To Catch a Thief

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For the original novel, see To Catch a Thief (novel). For the 1936 film, see To Catch a Thief (1936 film).
To Catch a Thief
To Catch a Thief.jpg
Original film poster
Directed by Alfred Hitchcock
Produced by Alfred Hitchcock
Screenplay by John Michael Hayes
Based on To Catch a Thief 
by David Dodge
Starring Cary Grant
Grace Kelly
Jessie Royce Landis
John Williams
Charles Vanel
Brigitte Auber
Music by Lyn Murray
Cinematography Robert Burks
Edited by George Tomasini
Distributed by Paramount Pictures
Release date(s)
  • August 5, 1955 (1955-08-05)
Running time 106 minutes
Country United States
Language English
Budget $2.5 million
Box office $4.5 million (US rentals original release)[1]
$8.75 million

To Catch a Thief is a 1955 romantic thriller directed by Alfred Hitchcock from a screenplay by John Michael Hayes, which was very loosely based on the 1952 novel of the same name by David Dodge. The movie stars Cary Grant as a retired cat burglar who has to save his reformed reputation by catching a new "cat" preying on the wealthy tourists of the French Riviera. Grace Kelly stars opposite him as his romantic interest in her final film with Hitchcock.

Plot[edit]

John Robie (Cary Grant) is a retired infamous jewel thief or "cat burglar". When the gendarmes suspect him of a series of thefts in the south of France, Robie decides that the only way to clear his name is to catch the copy-cat Cat. With the assistance of staid insurance agent H.H. Hughson (John Williams), Robie gets to know Mrs. Stevens and her daughter Frances (called Francie), who are in town and positively dripping in jewels. He poses as an American lumber man & strikes up an acquaintance with them — delighting Mrs. Stevens even as Francie offers a pretense of modesty. Francie guesses who he is and seems quite thrilled with his dangerous and exciting life until her mother's jewels are stolen. She calls the police but Robie escapes.

With the help of Jessie and Francie Stevens and Mr Hughson, Robie finally unmasks the real jewel thief after a sumptuous fancy dress party, attended by many rich and bejeweled guests. The final scene on the roof of the villa is a treat, and the new "Cat" is caught. [2]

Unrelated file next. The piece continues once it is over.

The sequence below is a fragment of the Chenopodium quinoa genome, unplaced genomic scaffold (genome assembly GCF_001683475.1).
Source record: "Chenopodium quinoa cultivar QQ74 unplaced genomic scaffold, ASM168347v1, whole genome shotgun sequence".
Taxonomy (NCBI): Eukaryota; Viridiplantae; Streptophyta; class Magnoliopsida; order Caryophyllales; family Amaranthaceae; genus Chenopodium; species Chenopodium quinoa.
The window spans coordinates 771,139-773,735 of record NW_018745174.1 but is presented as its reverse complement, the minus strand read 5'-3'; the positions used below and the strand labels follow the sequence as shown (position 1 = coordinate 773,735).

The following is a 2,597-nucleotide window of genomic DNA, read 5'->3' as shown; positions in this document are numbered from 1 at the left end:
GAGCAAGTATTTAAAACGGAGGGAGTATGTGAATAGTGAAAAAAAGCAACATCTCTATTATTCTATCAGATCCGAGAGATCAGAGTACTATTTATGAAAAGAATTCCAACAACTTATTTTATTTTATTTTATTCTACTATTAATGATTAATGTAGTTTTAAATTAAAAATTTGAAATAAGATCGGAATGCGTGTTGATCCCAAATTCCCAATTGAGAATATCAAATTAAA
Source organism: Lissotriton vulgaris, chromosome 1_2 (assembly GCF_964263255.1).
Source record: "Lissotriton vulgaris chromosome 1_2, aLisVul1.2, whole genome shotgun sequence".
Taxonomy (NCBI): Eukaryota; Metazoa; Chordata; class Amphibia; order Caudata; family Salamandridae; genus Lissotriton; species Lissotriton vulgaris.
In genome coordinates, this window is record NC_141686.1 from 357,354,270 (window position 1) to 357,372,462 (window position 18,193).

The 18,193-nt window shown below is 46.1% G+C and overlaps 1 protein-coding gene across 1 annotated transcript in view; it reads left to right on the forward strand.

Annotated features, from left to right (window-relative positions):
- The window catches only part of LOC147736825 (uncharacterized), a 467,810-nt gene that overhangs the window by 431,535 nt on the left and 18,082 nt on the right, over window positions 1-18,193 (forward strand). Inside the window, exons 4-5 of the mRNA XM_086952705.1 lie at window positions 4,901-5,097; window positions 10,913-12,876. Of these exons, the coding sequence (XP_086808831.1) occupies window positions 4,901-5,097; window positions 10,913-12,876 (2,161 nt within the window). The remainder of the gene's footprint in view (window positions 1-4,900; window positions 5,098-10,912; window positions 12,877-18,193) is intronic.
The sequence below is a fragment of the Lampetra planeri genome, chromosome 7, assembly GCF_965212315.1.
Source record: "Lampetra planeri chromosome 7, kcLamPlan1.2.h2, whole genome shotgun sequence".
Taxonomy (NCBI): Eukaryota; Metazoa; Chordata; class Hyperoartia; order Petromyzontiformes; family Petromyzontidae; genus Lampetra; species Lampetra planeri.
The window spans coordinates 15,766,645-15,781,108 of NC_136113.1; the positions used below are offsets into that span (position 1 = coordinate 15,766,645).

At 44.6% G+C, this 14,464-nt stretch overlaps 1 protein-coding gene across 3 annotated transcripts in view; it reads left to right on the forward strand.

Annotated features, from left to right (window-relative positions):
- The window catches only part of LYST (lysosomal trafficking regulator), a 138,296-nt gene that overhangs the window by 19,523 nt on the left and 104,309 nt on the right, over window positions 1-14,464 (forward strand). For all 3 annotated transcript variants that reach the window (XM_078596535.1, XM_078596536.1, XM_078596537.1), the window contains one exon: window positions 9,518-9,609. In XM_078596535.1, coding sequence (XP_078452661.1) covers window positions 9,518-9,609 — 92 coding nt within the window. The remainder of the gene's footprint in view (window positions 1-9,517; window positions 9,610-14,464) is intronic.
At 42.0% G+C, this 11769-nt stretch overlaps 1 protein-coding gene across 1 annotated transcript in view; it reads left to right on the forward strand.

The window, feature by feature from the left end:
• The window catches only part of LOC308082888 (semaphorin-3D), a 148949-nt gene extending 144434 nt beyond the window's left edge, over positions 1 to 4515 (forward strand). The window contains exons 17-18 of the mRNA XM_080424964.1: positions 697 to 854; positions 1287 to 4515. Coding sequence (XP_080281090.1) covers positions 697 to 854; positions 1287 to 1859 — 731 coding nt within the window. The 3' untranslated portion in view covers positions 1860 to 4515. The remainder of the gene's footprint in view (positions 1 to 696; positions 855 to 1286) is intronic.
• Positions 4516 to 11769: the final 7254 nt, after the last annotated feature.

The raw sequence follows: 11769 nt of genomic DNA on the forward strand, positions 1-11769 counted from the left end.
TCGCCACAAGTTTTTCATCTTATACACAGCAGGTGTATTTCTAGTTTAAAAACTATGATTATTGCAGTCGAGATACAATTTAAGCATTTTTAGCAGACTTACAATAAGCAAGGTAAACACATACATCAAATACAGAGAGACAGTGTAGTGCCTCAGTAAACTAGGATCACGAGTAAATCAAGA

Robie returns to his home and Francie races after to convince him that she has a place in his life. He agrees, but seems less than thrilled that she intends to include her mother.

From the trailer
Grace Kelly and Cary Grant
Grace Kelly as Frances Stevens
Kelly and Grant

Cast[edit]

Alfred Hitchcock makes his signature cameo approximately ten minutes in as a bus passenger seated next to Cary Grant.

Production[edit]

This was Hitchcock's first of five films in the widescreen process VistaVision,[3] and Grace Kelly's final film with him.

The costumes were by Edith Head, including Kelly's memorable golden gown for the film's costume ball.

In the original screenplay, Bertani is arrested for masterminding the crimes, John and Danielle forgive each other, and she is then taken into custody before the police drop the charges against John. Although Hayes fought to keep this ending intact, Hitchcock cut to the last scene as soon as his innocence is established.

Distribution[edit]

To Catch a Thief is the only Hitchcock film released by Paramount that is still owned and controlled by Paramount. The others were sold to Hitchcock in the early 1960s and are currently distributed by Universal Studios; the exception to the "reversion to Hitchcock" rule was Psycho, which Universal bought directly from the director in 1968.[4]

Awards[edit]

The film won an Academy Award and was nominated in another two categories:[5]

Won
Nominated

References[edit]

  1. ^ 'The Top Box-Office Hits of 1955', Variety Weekly, January 25, 1956
  2. ^ http://www.carygrant.net/reviews/thief.html
  3. ^ Orengo 2006
  4. ^ Spoto 1999, p. 344
  5. ^ "NY Times: To Catch a Thief". NY Times. Retrieved 2008-12-22. 

Bibliography[edit]

  • De Rosa, Steven (2001). Writing with Hitchcock: The Collaboration of Alfred Hitchcock and John Michael Hayes. Faber and Faber. ISBN 0571199909. 
  • Orengo, Nico (2006). La Guerra del Basilico (The Basil War (in Italian). Einaudi. ISBN 880618296X. 
  • Spoto, Donald (1999). The Dark Side of Genius. Da Capo. ISBN 0-306-80932-X. 

Further reading[edit]

  • "Two Interviews About To Catch a Thief" by Tifenn Brisset, Film International magazine Vol. 11, No. 6, 2013, pages 13-21. Interviews with French script supervisor Sylvette Baudrot conducted September 2011 and actress Brigitte Auber, September 2011, March 2013, regarding their work on the film and with Cary Grant and Alfred Hitchcock. Discussion of a different ending and script differences. Twelve color photographs, nine pages.

External links[edit]